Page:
In Marchthe two investigators landed once again in France, where both official pressures for prompt submission and personal desires to begin their own books on America urged them to complete the prison report as quickly as possible. With his usual enthusiasm, Beaumont plunged into the task at hand, but Tocqueville, despite his best efforts, fell into an unshakable inertia. All their hopes for the future depended on their American projects, and yet he could not make himself work, and from Paris confessed: I have not done anything, or as little as possible.

My mind is in lethargy and I absolutely do not know when it will awaken. So bring enough courage, ardor, enthusiasm, and so on for two. Meanwhile Tocqueville was dispatched to inspect les bagnes, the infamous French prison ships. Think of our future and of the way in which we should be occupied. It is now in the hands of the printer. Ten pages are already pulled. During the last months ofLouis de Kergolay, a childhood friend, became involved in legitimist plots against the July Monarchy and found himself in prison awaiting trial on charges of disloyalty.

Apparently, he expected to find in England some American Edition: In any case, the episode prevented initial efforts on the Democracy for two more months. He had already prepared methodically for his American work.

Each night in the New World the traveler had entered full accounts of his conversations and ruminations into makeshift notebooks. The Frenchman had even arranged some of his journey diaries topically and alphabetically. The entries consisted largely of specific and easily grasped bits of the American experience, like Convention, Duel, Jury, Washington, Virgin lands, Canals, Roads, Banks, Tariff, Towns, Press, Town-meeting, and Pioneer, mixed with a few words or phrases that ultimately became organizing principles for the entire book: Centralization, Equality, Sovereignty of the people, Public opinion, Union: The names of Joel Roberts Poinsett and John Hazlehurst Bonval Latrobe, for example, appeared frequently and under many different headings.

Nature of books upon which I can draw. Homogeneous ideas, moeurs, needs, passions of the founders of American society.

  • Democracy in America.
  • Alexis de Tocqueville: Democracy in America (LOA #147)

Influence of the extent of territory—of the nature of the country, of Edition: The point of departure has engendered the society as it is organized today, fait primitif—after which come the consequences formulated as principles.

The author would also deviate from this early outline by reducing the projected tripartite scheme to two: The constituent principles of the American federation. Succinct picture of this constitution.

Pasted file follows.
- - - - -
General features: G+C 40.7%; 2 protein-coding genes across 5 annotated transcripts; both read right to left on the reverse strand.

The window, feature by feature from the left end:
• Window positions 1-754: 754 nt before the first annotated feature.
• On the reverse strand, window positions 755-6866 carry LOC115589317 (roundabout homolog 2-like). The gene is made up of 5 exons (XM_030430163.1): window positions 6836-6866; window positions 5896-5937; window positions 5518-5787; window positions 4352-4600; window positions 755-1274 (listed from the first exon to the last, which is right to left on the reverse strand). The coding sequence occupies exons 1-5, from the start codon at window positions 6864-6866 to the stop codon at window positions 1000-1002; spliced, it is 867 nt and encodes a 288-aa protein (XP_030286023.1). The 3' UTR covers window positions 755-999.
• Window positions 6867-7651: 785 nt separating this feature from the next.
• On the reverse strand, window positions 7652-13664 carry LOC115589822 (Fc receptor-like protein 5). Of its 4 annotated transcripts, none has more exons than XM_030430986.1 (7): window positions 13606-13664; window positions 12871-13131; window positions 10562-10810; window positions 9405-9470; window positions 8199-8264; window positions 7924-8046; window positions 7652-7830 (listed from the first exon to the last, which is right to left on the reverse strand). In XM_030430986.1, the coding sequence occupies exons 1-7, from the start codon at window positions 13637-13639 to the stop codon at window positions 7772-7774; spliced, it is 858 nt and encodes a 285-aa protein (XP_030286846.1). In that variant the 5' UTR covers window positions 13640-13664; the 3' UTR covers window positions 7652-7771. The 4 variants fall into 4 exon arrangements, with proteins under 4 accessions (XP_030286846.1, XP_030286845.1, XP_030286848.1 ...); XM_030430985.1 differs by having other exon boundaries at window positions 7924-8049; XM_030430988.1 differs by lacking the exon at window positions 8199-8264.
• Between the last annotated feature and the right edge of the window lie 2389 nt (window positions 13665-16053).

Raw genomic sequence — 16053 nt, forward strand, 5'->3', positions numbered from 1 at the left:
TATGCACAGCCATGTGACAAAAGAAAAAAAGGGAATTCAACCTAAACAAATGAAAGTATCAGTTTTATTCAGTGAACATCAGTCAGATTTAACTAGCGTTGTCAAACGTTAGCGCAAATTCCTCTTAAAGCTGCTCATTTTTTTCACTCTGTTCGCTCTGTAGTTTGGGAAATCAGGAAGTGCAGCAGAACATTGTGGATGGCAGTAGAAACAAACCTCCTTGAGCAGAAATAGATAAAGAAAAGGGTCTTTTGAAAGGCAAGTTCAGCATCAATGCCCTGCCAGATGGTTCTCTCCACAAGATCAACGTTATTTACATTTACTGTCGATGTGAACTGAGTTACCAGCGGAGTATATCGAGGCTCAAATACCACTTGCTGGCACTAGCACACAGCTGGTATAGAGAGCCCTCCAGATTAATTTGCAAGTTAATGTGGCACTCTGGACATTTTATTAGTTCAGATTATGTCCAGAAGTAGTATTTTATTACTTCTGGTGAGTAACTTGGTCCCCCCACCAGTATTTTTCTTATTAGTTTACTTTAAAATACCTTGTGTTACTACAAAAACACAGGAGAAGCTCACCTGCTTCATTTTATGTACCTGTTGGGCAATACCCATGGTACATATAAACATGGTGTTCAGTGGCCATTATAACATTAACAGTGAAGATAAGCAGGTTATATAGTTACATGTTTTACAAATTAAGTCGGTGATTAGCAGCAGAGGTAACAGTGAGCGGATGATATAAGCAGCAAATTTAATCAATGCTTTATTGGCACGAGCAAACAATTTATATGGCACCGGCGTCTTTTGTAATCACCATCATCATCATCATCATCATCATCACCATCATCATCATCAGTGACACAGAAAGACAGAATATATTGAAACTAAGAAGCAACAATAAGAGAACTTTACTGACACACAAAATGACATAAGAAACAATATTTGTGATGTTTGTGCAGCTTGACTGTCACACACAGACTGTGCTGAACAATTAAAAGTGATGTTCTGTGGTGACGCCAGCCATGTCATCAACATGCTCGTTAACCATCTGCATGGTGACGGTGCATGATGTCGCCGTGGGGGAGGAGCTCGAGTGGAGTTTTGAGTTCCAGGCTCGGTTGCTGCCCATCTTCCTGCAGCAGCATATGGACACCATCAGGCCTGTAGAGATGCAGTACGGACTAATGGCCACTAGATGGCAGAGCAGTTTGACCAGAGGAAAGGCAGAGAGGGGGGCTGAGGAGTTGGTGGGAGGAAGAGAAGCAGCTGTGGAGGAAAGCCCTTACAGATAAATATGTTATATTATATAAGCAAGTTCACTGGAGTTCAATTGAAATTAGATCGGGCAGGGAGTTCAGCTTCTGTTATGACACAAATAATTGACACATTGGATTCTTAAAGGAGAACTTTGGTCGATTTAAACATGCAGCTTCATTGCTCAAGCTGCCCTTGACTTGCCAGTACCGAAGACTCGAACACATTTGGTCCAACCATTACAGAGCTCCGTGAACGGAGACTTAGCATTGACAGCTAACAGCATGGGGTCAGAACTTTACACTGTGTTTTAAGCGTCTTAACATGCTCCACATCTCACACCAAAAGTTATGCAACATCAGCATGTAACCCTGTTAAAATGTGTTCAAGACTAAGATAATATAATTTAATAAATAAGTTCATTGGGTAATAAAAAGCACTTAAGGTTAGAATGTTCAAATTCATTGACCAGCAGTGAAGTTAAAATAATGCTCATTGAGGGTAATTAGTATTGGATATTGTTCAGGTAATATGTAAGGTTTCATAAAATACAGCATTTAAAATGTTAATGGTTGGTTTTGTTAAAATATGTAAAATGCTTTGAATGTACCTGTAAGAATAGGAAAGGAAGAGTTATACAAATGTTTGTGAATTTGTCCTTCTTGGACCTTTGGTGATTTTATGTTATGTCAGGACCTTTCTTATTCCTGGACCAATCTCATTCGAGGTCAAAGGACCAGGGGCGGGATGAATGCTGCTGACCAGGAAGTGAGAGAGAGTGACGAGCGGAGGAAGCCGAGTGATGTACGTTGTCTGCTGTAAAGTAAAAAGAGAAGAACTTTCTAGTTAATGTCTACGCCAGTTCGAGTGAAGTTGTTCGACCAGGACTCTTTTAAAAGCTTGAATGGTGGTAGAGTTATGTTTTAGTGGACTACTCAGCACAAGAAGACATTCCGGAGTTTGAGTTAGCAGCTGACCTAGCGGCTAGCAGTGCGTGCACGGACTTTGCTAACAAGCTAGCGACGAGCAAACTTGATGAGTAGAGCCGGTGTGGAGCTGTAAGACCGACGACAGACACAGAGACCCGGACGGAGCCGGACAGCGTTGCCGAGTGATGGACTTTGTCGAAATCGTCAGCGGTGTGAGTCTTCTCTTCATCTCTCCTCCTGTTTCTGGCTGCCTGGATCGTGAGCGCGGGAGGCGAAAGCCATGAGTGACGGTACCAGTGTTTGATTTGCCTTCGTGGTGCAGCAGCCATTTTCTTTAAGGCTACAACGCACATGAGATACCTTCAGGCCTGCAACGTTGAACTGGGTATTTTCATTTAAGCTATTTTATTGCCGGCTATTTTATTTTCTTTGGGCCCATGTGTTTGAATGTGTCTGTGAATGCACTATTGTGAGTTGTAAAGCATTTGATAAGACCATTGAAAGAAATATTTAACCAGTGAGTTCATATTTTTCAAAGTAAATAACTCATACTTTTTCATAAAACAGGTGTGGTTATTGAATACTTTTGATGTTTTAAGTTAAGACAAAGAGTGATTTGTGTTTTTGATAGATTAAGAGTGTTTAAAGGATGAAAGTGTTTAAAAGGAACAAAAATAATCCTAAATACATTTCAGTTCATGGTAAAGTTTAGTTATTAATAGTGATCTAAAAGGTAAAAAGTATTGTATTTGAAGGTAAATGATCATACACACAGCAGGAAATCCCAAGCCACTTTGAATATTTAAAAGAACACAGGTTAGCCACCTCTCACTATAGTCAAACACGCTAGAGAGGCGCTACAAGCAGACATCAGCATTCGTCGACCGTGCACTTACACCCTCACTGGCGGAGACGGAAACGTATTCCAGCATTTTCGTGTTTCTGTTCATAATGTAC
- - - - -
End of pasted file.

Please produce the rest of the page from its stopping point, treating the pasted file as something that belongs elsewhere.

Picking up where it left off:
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How it differs from all federations. Advantages of a federal system when it can continue to exist. Manner in which the federal government operates. Future of the Union. The sovereignty of the people among others before descending to the The scale should be turned around.

Then take the town, then the State. Get to the Union only at the end. One can understand the principles of the Union only by knowing the United States Sovereignty of the people applied to the governments. Towns, states, associations, conventions. Sovereignty of the people applied to the direction of ideas. Liberty of the press. Sovereignty of the people applied to the sanction of laws, jury. What facilitates it, its future, not aristocratic, tyrannical. First, the very order of chapters in the first half of the Democracy was intended to illustrate a basic premise of his thinking about American political structures.

An exposition of the underlying principle must come first, he had decided. These institutions reflected the central principle of American society as clearly and as directly as did the administrative and governmental framework of the republic. From personal experiences, reflections, and earlier readings, he first arrived at general principles and then searched for additional facts to support his initial observations.

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Among the first objectives of his research in these materials was the compilation of a factual basis for his discussion of the rise of equality and for his chapters on the history of the Union. Three draft pages presented an assembly of events, discoveries, inventions, and laws from French and European history that demonstrated the steady growth of equality. Is it good or is it bad?

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I await you to know. With a line, Tocqueville methodically divided each sheet of paper in half lengthwise. At first he wrote only on the right-hand side of the page; the left half remained clean and available for later corrections. Also, on the left, he sketched brief outlines or summaries of the unfolding chapters, entered an occasional date, noted his own unguarded observations and questions about the work, and recorded some reactions of those who heard or read the manuscript at various stages of development.